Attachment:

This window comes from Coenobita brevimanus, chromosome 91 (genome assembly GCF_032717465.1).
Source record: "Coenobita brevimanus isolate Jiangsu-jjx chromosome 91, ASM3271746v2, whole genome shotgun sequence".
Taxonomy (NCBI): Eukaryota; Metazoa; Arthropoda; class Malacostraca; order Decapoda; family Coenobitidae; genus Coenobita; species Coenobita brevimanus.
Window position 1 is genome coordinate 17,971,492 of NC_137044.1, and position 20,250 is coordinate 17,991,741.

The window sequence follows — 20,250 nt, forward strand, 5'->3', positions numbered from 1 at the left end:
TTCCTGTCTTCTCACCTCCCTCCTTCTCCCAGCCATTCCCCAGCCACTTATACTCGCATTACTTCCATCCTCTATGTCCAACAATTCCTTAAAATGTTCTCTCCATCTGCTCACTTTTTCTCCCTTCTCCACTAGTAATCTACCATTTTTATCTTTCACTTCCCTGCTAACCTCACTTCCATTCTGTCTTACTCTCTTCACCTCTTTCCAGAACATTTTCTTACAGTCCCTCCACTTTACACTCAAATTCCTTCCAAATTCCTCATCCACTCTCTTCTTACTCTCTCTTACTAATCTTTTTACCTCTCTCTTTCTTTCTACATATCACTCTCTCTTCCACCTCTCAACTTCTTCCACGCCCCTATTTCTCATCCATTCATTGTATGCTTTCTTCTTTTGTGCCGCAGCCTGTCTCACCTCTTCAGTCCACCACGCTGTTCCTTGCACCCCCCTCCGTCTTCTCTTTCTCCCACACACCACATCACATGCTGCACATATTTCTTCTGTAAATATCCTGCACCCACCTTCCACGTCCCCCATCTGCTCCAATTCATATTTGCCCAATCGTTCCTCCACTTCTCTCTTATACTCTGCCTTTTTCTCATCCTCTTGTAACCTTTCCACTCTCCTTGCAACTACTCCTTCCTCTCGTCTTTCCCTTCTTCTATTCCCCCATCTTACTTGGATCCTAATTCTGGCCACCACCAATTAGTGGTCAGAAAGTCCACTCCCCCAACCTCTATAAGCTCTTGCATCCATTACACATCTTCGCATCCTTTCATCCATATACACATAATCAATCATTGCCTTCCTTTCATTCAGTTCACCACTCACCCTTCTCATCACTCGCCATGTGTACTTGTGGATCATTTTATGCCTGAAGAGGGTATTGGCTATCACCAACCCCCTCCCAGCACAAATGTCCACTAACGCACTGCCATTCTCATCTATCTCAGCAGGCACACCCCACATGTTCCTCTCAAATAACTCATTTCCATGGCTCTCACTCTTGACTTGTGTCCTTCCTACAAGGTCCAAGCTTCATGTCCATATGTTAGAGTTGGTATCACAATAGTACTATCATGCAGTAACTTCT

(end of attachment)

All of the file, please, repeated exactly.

This window comes from Coenobita brevimanus, chromosome 91 (genome assembly GCF_032717465.1).
Source record: "Coenobita brevimanus isolate Jiangsu-jjx chromosome 91, ASM3271746v2, whole genome shotgun sequence".
Taxonomy (NCBI): Eukaryota; Metazoa; Arthropoda; class Malacostraca; order Decapoda; family Coenobitidae; genus Coenobita; species Coenobita brevimanus.
Window position 1 is genome coordinate 17,971,492 of NC_137044.1, and position 20,250 is coordinate 17,991,741.

The window sequence follows — 20,250 nt, forward strand, 5'->3', positions numbered from 1 at the left end:
TTCCTGTCTTCTCACCTCCCTCCTTCTCCCAGCCATTCCCCAGCCACTTATACTCGCATTACTTCCATCCTCTATGTCCAACAATTCCTTAAAATGTTCTCTCCATCTGCTCACTTTTTCTCCCTTCTCCACTAGTAATCTACCATTTTTATCTTTCACTTCCCTGCTAACCTCACTTCCATTCTGTCTTACTCTCTTCACCTCTTTCCAGAACATTTTCTTACAGTCCCTCCACTTTACACTCAAATTCCTTCCAAATTCCTCATCCACTCTCTTCTTACTCTCTCTTACTAATCTTTTTACCTCTCTCTTTCTTTCTACATATCACTCTCTCTTCCACCTCTCAACTTCTTCCACGCCCCTATTTCTCATCCATTCATTGTATGCTTTCTTCTTTTGTGCCGCAGCCTGTCTCACCTCTTCAGTCCACCACGCTGTTCCTTGCACCCCCCTCCGTCTTCTCTTTCTCCCACACACCACATCACATGCTGCACATATTTCTTCTGTAAATATCCTGCACCCACCTTCCACGTCCCCCATCTGCTCCAATTCATATTTGCCCAATCGTTCCTCCACTTCTCTCTTATACTCTGCCTTTTTCTCATCCTCTTGTAACCTTTCCACTCTCCTTGCAACTACTCCTTCCTCTCGTCTTTCCCTTCTTCTATTCCCCCATCTTACTTGGATCCTAATTCTGGCCACCACCAATTAGTGGTCAGAAAGTCCACTCCCCCAACCTCTATAAGCTCTTGCATCCATTACACATCTTCGCATCCTTTCATCCATATACACATAATCAATCATTGCCTTCCTTTCATTCAGTTCACCACTCACCCTTCTCATCACTCGCCATGTGTACTTGTGGATCATTTTATGCCTGAAGAGGGTATTGGCTATCACCAACCCCCTCCCAGCACAAATGTCCACTAACGCACTGCCATTCTCATCTATCTCAGCAGGCACACCCCACATGTTCCTCTCAAATAACTCATTTCCATGGCTCTCACTCTTGACTTGTGTCCTTCCTACAAGGTCCAAGCTTCATGTCCATATGTTAGAGTTGGTATCACAATAGTACTATCATGCAGTAACTTCT